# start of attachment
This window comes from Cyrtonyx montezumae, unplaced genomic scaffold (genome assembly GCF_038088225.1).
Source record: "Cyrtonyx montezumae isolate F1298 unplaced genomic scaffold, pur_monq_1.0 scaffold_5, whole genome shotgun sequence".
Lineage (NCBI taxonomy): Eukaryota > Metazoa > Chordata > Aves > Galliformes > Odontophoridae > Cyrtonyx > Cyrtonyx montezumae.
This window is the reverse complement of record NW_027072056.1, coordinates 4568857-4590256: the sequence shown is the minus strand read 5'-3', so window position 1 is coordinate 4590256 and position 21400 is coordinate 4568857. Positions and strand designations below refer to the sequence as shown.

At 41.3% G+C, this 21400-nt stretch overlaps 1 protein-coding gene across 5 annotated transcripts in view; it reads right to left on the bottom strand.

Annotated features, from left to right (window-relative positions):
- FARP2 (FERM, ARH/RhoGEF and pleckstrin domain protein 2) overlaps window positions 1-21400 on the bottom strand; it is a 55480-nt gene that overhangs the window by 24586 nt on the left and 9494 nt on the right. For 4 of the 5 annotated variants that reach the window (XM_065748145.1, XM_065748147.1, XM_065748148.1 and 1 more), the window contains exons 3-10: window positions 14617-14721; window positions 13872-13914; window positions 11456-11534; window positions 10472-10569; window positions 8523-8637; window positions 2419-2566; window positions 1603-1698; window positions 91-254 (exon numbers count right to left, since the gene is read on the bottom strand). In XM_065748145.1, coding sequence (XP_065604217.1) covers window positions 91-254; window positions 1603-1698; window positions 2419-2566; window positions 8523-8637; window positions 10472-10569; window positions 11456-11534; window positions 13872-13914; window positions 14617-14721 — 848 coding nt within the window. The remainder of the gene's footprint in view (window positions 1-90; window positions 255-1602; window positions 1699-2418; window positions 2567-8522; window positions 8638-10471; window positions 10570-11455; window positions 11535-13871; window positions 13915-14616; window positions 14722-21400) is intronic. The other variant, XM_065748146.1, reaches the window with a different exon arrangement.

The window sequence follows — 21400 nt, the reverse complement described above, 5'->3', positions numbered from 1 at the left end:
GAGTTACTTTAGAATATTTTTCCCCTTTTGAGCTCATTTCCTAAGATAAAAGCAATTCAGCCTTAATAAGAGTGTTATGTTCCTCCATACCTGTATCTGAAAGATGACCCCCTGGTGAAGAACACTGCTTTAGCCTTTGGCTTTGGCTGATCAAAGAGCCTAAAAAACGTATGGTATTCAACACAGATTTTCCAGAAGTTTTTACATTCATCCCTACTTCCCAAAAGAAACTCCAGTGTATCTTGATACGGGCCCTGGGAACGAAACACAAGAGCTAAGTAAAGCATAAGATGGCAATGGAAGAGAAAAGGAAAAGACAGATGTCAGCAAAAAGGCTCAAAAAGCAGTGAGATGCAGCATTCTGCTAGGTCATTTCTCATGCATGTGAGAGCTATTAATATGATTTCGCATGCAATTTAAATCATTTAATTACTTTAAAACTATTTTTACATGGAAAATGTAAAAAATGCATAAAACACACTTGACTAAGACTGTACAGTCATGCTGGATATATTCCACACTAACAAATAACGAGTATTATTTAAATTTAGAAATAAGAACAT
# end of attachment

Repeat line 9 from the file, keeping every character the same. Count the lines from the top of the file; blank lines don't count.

GAGTTACTTTAGAATATTTTTCCCCTTTTGAGCTCATTTCCTAAGATAAAAGCAATTCAGCCTTAATAAGAGTGTTATGTTCCTCCATACCTGTATCTGAAAGATGACCCCCTGGTGAAGAACACTGCTTTAGCCTTTGGCTTTGGCTGATCAAAGAGCCTAAAAAACGTATGGTATTCAACACAGATTTTCCAGAAGTTTTTACATTCATCCCTACTTCCCAAAAGAAACTCCAGTGTATCTTGATACGGGCCCTGGGAACGAAACACAAGAGCTAAGTAAAGCATAAGATGGCAATGGAAGAGAAAAGGAAAAGACAGATGTCAGCAAAAAGGCTCAAAAAGCAGTGAGATGCAGCATTCTGCTAGGTCATTTCTCATGCATGTGAGAGCTATTAATATGATTTCGCATGCAATTTAAATCATTTAATTACTTTAAAACTATTTTTACATGGAAAATGTAAAAAATGCATAAAACACACTTGACTAAGACTGTACAGTCATGCTGGATATATTCCACACTAACAAATAACGAGTATTATTTAAATTTAGAAATAAGAACAT